I simplified the hop bill a bit by cutting out the Apollo hops and upping the Columbus additions as well as using Columbus for bittering. I actually like Apollo hops a lot, but my LHBS doesn’t stock them and I got tired of having to pay for shipping just for hops. I tried to make Simcoe and Columbus the stars of the show more, with Mosaic and Citra supporting. With Conan yeast adding fruity flavors in addition to the Mosaic and Citra, I felt loading more Simcoe and Columbus would bring out more of the pine and dank notes to balance the fruit.
This brew day was done on a Friday night, with just me and Kristin. I love my busy brew days with my friends, but this was a nice low key change of pace. This is my favorite beer I make, and I wanted to be focused on my process to get it perfect since this will be its first trip to the keg. The brew night went perfectly, no steps were missed and no mistakes were made. I hit my 152 mash temp on the dot. I boiled for 60 minutes and chilled to 180 to do a 30 minute hopstand. The OG came in at 1.075. The first round of dry hops went into the primary at day 5. They’ll sit there for 4 or 5 days until I rack to the keg for the second round of dry hops.
Here’s my water profile:
Ca+2 Mg+2 Na+ Cl- SO4-2 HCO
153.6 0.0 0.0 194.9 104.0 0.000
Batch Size (fermenter): 5.50 gal
Bottling Volume: 5.25 gal
Estimated OG: 1.075 SG
Estimated FG: 1.015 FG
Estimated Color: 5.2 SRM
Estimated IBU: 95.1 IBUs
Brewhouse Efficiency: 73.00 %
Boil Time: 60 Minutes
Amt Name Type # %/IBU
6 lbs Pale Malt (2 Row) US (2.0 SRM) Grain 1 39.8 %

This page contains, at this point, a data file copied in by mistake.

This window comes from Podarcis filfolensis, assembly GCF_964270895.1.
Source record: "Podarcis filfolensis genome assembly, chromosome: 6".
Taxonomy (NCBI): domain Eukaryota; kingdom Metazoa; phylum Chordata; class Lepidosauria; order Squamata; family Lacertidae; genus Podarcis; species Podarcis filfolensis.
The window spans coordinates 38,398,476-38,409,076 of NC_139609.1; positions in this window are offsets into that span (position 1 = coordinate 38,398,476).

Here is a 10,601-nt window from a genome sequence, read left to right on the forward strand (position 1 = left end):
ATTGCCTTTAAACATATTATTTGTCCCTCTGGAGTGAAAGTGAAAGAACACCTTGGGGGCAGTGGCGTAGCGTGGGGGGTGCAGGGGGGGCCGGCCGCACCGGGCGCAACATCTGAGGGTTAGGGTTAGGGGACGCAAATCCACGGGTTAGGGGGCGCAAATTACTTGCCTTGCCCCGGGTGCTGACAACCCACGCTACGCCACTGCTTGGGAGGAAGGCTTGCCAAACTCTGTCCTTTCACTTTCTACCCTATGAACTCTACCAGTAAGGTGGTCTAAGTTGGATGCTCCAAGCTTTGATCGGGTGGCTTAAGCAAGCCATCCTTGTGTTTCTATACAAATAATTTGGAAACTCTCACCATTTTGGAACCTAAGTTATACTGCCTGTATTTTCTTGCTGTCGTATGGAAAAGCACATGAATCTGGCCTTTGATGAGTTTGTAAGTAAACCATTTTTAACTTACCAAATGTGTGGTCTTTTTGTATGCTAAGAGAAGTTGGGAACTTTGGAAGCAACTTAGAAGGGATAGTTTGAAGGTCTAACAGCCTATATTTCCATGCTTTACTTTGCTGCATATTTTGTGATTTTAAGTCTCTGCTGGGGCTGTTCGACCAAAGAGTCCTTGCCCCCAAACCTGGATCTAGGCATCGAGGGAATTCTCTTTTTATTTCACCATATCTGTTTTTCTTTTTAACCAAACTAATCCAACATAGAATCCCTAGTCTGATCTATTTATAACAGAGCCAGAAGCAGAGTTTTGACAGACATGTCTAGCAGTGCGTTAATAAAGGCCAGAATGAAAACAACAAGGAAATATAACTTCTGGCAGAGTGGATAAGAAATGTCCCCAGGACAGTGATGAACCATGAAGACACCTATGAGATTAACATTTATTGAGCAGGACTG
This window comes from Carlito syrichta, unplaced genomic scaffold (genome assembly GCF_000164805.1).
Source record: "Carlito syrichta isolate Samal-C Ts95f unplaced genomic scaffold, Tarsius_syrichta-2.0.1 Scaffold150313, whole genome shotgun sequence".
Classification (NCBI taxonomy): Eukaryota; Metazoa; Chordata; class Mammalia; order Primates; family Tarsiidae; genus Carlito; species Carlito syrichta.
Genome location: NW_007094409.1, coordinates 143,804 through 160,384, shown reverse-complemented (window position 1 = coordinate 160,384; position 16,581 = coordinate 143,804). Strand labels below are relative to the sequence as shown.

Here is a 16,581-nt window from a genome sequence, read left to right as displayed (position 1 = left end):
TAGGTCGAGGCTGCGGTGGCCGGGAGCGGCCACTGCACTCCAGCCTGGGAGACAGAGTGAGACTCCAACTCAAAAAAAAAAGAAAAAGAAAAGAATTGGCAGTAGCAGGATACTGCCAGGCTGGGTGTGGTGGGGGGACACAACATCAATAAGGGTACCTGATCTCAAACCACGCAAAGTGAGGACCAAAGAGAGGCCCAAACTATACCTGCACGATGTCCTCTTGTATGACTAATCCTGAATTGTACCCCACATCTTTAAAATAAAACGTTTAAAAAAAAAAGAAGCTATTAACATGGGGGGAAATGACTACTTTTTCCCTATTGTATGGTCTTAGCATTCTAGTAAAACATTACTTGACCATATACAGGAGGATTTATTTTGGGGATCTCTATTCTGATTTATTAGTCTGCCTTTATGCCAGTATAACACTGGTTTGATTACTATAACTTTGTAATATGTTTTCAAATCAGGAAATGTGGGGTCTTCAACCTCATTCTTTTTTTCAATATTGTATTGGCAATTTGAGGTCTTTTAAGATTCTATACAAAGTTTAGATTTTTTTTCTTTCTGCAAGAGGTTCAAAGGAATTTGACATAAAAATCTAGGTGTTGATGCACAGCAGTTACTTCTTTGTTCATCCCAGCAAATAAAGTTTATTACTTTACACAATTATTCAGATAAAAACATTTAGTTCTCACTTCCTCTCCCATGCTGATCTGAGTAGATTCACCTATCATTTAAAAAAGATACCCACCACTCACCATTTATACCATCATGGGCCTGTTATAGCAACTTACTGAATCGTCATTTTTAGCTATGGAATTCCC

6 lbs Pale Malt, Golden Promise (Thomas Fawcet Grain 2 39.8 %
1 lbs White Wheat Malt (2.4 SRM) Grain 3 6.6 %
12.0 oz Carapils (Briess) (1.5 SRM) Grain 4 5.0 %
8.0 oz Oats, Flaked (1.0 SRM) Grain 5 3.3 %
5.0 oz Acid Malt (3.0 SRM) Grain 6 2.1 %
8.0 oz Corn Sugar (Dextrose) (0.0 SRM) Sugar 7 3.3 %
1.50 oz Columbus/Tomahawk/Zeus (CTZ) [15.50 %] – Boil 60 min Hop 8 70.1 IBUs
2.00 oz Simcoe [13.00 %] – Boil 5.0 min Hop 9 15.6 IBUs
1.00 oz Columbus/Tomahawk/Zeus (CTZ) [15.50 %] – Boil 5 min Hop 10 9.3 IBUs
2.00 oz Simcoe [13.00 %] – Steep/Whirlpool 0.0 Hop 11 0.0 IBUs
1.50 oz Columbus/Tomahawk/Zeus (CTZ) [15.50 %] – Hop 12 0.0 IBUs
1.00 oz Mosaic (HBC 369) [12.25 %] – Steep/Whirl Hop 13 0.0 IBUs
0.50 oz Citra [12.00 %] – Steep/Whirlpool 0.0 m Hop 14 0.0 IBUs
1.00 oz Columbus (Tomahawk) [14.00 %] – Dry Hop 1
1.00 oz Simcoe [13.00 %] – Dry Hop 1
0.5 oz Mosaic (HBC 369) [12.25 %] – Dry Hop 1
0.50 oz Citra [12.00 %] – Dry Hop 2
0.50 oz Mosaic -Dry Hop 2
1.00 oz Simcoe – Dry Hop 2
1.00 oz Columbus – Dry Hop 2
2.0 pkg DIPA Ale (Omega Yeast Labs #OYL-052) Yeast
Mash Schedule: Single Infusion, Medium Body, Batch Sparge
Total Grain Weight: 15 lbs 1.0 oz
Name Description Step Temperat Step Time
Mash In Add 18.20 qt of water at 163.7 F 152.0 F 60 min
Update 06/24/15: The beer went in the keg last night for a second round of dry hopping. It’ll sit there at room temp for 4 more days and then I’ll remove the hops and get carbonating. The gravity sample came in at 1.014, right where I was hoping. The sample tasted great. One thing I noticed was the bitterness on this version. I don’t think I’d ever bittered with Columbus until now and the bitterness is a bit sharper than Warrior or Apollo. That’s not to say I don’t like it, and it’ll be interesting to see how it is with another week of conditioning and with carbonation.